Waiting for something to print. I apologize for not updating more frequently. It's amazing how much more difficult it is to write daily when you actually have things to do. Life certainly is different now that I am not my sitting on a hospital bed with absolutely nothing to do.
An update is in order. A major update. The past two days have been... crazy. I don't know how else to put it. It all started when BU Today ran the profile of me the day before my birthday. I started getting e-mails and messages from completely random people wishing me happy birthday and also telling me how much they liked the interview. There were lots of, "I really admire your courage," quotes, which to me is amazing. I was thinking about this, and I came to the conclusion that anyone else in this situation would have done the same thing. I've just been more vocal with my experiences. Either way. I probably received over 100 e-mails on Monday and Tuesday, both well-wishes and birthday wishes. Two e-mails are worth noting:
The first was from a woman who was forwarded my story from a BU student. She told me she is writing a book about college-age cancer survivors. Specifically, she has interviewed and been in contact with about forty survivors. She has taken their firsthand accounts of their cancer experiences and put them together for a book. Anyway, so she e-mailed me and asked if I would like to be one of the survivors in the book, which is so far nameless. I of course said Yes. We've talked on the phone, and it sounds like such a fantastic idea. The book is not just of the survivors' stories, but it also contains letters and pictures and such. I am so flattered to be a part of this and so excited that she is writing it. There are no other books out there that highlight specifically young-adult survivors, that tell their stories in their own words. I mean, really, it would have been a huge help ten months ago to know about others who were going through the same thing. So I am excited, and it is going to be great.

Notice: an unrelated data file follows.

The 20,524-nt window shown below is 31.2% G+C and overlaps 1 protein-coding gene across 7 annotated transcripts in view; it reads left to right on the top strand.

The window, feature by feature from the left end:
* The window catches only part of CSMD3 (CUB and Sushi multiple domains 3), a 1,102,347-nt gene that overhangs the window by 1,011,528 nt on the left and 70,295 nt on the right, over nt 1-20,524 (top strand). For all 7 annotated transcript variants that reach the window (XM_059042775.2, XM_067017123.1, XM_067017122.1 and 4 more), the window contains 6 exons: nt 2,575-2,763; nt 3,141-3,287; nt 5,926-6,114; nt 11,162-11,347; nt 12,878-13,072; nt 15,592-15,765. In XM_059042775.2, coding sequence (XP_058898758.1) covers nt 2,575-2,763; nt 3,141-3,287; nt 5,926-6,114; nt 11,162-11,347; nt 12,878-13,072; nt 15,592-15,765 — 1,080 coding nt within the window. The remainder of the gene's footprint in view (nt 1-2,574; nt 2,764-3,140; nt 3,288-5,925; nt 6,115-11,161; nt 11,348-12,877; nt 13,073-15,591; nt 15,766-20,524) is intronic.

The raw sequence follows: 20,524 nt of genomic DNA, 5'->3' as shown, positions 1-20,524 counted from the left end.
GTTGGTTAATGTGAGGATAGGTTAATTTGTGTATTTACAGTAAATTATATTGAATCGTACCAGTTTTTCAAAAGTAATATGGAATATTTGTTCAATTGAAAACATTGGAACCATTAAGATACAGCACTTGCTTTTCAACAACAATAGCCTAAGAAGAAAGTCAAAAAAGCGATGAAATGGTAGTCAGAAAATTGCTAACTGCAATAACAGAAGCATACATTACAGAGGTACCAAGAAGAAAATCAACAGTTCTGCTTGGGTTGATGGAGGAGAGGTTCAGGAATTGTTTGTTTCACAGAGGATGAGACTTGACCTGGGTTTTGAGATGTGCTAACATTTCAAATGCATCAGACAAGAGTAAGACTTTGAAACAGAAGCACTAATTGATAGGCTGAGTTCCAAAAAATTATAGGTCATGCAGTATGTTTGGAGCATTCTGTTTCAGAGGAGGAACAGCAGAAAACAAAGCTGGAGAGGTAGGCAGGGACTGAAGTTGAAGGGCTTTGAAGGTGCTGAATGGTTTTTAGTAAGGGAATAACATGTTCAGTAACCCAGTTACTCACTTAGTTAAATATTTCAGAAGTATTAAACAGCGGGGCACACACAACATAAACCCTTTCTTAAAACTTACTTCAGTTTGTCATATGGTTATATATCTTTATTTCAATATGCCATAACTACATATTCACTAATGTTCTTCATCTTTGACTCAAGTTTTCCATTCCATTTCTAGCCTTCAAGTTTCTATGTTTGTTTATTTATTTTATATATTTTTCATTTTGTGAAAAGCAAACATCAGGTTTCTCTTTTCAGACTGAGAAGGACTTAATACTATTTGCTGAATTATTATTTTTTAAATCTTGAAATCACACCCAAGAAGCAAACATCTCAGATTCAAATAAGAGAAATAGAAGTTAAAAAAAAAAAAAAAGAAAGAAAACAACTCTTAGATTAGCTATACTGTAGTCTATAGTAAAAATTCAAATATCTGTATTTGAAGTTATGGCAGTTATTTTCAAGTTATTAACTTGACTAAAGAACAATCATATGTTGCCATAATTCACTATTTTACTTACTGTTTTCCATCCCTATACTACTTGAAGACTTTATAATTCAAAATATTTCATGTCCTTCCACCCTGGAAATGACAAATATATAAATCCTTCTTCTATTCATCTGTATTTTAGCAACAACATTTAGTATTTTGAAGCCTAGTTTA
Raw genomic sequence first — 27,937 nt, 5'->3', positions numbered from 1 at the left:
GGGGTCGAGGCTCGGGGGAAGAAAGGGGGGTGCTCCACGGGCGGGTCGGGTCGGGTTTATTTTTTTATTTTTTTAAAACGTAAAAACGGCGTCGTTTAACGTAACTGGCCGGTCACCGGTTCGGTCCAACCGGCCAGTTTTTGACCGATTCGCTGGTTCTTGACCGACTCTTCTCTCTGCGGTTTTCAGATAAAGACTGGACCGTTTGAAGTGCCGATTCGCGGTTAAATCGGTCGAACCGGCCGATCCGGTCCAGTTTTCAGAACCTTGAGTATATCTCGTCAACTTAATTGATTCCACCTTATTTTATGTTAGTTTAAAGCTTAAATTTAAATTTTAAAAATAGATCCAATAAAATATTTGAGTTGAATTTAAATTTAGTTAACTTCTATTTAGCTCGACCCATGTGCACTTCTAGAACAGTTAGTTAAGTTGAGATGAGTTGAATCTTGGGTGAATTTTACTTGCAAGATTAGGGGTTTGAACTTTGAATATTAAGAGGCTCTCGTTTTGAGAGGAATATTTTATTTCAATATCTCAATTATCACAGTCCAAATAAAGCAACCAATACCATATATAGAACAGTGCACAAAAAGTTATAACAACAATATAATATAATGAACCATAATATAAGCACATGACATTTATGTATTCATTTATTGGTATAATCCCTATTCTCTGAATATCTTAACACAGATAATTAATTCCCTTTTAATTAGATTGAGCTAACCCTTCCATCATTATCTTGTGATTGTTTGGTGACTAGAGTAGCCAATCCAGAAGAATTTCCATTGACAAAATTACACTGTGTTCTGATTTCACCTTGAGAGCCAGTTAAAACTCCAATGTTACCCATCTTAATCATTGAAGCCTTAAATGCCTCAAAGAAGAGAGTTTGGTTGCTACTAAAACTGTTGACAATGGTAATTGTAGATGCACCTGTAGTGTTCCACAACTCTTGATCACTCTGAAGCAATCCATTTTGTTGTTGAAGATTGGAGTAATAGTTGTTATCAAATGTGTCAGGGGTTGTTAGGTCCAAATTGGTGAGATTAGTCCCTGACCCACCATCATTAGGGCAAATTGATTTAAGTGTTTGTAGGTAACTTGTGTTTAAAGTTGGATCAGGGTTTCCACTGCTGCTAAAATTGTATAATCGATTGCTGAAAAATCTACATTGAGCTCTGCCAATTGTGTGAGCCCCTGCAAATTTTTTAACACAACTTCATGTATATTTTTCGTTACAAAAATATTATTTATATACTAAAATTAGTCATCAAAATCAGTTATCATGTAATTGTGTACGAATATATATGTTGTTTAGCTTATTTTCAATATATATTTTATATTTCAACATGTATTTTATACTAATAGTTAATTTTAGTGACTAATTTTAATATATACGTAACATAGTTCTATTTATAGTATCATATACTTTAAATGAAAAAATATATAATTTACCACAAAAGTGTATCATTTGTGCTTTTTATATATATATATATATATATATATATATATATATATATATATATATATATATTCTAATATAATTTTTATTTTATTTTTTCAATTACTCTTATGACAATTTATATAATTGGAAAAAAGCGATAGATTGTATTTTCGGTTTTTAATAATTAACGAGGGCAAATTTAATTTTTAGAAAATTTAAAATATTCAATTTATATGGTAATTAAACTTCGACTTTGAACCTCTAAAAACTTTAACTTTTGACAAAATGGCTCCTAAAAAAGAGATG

Part Two: I was contacted by the dean of the medical school here at BU, and, long story short, I will be speaking to pretty much all of the first-year medical students at the end of October. I guess I'm pretty good at expressing myself, and people think that's cool? Anyway, I will be talking about what it was like when I was first diagnosed, how the doctors treated me, my reaction, etc. And did I mention it will be in front of masses of first-year med students? Yes, I think I did. Pretty sweet. I guess if I ever had any lingering fear of public speaking, I had better eliminate it quickly.
So here's the thing about all this attention I am receiving: It's not that I don't necessarily want it, but I don't want it just for the sake of getting attention. I want to be able to make a difference, whether by helping increase empathy for future doctors, or by helping another twenty year-old girl just diagnosed with cancer get through the hard parts. I don't want my fifteen minutes of cancer-fame; I want to try and do something lasting. I am not sure yet how to translate all this into a "cause" though. Maybe start something at BU for survivors; I have heard from a couple, which is amazing. Maybe start a Gilda's Club or a Boston young-adult group, or something. I'm not sure. I do know, however, that now it is up to me to take this ball and run with it. Anyway. So that's been my week. Like I said, it has been crazy. I hope your week was as awesome, and I hope the weekend goes well as well. Oh yeah, still no chemo. Next Wednesday, for sure. Alright, that's all (haha, even though there's always more.) Pax.